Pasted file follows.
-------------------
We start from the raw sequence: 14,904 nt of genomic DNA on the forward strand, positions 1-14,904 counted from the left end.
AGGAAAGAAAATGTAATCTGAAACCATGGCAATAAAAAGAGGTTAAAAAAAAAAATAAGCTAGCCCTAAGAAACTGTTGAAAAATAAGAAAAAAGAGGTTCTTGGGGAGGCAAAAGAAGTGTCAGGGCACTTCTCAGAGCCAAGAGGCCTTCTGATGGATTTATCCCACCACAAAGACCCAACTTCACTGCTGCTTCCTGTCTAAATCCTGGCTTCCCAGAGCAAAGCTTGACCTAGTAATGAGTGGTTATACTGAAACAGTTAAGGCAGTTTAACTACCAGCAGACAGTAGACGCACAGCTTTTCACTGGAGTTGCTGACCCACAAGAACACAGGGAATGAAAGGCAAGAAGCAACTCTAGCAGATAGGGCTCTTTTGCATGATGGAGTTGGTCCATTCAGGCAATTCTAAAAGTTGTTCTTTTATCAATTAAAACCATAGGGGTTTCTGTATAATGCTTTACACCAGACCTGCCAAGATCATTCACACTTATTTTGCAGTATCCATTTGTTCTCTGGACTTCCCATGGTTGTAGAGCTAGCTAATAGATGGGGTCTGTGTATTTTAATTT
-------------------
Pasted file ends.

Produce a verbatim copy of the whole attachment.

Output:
We start from the raw sequence: 14,904 nt of genomic DNA on the forward strand, positions 1-14,904 counted from the left end.
AGGAAAGAAAATGTAATCTGAAACCATGGCAATAAAAAGAGGTTAAAAAAAAAAATAAGCTAGCCCTAAGAAACTGTTGAAAAATAAGAAAAAAGAGGTTCTTGGGGAGGCAAAAGAAGTGTCAGGGCACTTCTCAGAGCCAAGAGGCCTTCTGATGGATTTATCCCACCACAAAGACCCAACTTCACTGCTGCTTCCTGTCTAAATCCTGGCTTCCCAGAGCAAAGCTTGACCTAGTAATGAGTGGTTATACTGAAACAGTTAAGGCAGTTTAACTACCAGCAGACAGTAGACGCACAGCTTTTCACTGGAGTTGCTGACCCACAAGAACACAGGGAATGAAAGGCAAGAAGCAACTCTAGCAGATAGGGCTCTTTTGCATGATGGAGTTGGTCCATTCAGGCAATTCTAAAAGTTGTTCTTTTATCAATTAAAACCATAGGGGTTTCTGTATAATGCTTTACACCAGACCTGCCAAGATCATTCACACTTATTTTGCAGTATCCATTTGTTCTCTGGACTTCCCATGGTTGTAGAGCTAGCTAATAGATGGGGTCTGTGTATTTTAATTT